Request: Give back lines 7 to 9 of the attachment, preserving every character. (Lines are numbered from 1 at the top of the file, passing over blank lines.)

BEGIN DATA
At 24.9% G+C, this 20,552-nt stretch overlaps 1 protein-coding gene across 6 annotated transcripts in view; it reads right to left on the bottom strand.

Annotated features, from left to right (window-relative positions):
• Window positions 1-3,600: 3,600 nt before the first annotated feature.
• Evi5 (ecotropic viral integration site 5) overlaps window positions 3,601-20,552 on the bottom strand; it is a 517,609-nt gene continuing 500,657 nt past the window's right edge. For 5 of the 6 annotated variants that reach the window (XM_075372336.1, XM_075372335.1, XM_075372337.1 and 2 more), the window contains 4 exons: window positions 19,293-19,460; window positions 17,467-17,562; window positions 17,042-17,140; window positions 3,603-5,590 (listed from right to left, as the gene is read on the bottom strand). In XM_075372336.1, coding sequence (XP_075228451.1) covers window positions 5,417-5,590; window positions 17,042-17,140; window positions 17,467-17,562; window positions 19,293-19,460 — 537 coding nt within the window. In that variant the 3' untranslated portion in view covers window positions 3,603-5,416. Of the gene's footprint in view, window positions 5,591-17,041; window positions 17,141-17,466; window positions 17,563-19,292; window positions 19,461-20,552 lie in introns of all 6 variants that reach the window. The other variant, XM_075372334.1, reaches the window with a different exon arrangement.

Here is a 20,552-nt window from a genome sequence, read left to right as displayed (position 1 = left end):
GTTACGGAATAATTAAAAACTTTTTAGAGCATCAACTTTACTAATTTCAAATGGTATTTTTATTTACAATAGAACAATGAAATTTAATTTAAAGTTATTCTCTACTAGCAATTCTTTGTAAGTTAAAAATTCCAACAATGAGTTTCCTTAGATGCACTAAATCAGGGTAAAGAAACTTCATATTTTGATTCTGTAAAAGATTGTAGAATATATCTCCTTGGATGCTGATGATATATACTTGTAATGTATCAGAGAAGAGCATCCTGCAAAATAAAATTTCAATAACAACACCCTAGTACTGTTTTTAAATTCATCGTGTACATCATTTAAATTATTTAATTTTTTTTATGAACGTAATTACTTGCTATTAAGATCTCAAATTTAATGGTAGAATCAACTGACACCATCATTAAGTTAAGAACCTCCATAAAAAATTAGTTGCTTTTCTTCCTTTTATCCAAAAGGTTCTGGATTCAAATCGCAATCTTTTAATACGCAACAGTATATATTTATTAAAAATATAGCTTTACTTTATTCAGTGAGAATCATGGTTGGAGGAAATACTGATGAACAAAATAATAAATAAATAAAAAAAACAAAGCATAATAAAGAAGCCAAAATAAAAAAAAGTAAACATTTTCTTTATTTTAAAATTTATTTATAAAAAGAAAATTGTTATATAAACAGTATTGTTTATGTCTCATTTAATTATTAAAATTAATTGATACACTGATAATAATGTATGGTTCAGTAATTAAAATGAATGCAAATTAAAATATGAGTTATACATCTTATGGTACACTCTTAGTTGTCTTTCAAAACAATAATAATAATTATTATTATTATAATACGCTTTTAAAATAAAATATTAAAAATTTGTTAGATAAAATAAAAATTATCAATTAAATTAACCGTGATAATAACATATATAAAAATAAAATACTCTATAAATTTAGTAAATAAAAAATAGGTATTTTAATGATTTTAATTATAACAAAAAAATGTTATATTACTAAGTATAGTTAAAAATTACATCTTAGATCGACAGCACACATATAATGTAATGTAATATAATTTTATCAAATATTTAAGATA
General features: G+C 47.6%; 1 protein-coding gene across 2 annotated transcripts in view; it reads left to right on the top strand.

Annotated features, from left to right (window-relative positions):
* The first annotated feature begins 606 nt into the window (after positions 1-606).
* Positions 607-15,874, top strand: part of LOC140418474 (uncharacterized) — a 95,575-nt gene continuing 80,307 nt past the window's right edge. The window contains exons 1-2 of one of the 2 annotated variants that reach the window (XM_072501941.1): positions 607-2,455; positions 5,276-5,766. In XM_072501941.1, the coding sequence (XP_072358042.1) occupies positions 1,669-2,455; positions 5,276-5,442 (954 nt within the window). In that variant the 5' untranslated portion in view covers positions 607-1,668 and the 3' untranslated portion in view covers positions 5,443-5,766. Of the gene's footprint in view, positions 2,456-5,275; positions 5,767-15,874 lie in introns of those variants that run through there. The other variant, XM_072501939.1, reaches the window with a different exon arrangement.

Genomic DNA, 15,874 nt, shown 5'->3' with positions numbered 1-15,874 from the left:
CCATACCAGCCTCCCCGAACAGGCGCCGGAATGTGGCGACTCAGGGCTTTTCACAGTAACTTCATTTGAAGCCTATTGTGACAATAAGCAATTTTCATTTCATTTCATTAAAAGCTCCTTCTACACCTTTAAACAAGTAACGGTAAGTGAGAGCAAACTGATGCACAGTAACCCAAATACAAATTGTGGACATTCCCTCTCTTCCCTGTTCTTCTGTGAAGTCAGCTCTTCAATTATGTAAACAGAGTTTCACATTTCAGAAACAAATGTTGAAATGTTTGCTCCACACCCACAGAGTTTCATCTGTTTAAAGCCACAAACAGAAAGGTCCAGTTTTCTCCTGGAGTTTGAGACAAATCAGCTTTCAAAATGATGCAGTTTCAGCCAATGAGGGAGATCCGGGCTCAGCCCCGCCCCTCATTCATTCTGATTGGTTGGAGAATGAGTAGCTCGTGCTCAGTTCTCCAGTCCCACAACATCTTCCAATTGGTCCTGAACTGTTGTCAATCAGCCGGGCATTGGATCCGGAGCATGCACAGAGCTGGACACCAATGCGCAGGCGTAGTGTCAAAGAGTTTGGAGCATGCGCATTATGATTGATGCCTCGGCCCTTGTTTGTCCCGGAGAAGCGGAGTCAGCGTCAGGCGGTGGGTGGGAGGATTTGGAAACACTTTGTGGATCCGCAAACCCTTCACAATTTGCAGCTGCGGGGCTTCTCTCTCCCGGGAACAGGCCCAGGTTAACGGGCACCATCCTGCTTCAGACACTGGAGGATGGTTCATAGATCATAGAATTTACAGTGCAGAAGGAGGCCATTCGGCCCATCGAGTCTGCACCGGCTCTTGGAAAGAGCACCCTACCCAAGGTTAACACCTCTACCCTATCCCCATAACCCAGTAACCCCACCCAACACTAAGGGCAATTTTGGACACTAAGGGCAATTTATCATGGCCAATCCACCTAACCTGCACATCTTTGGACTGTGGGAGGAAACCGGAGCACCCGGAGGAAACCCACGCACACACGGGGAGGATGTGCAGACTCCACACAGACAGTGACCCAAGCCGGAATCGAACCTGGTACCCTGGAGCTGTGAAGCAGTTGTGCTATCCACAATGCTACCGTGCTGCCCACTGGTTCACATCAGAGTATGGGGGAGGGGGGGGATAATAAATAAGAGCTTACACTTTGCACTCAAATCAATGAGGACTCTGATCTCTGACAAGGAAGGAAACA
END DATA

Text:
General features: G+C 47.6%; 1 protein-coding gene across 2 annotated transcripts in view; it reads left to right on the top strand.

Annotated features, from left to right (window-relative positions):
* The first annotated feature begins 606 nt into the window (after positions 1-606).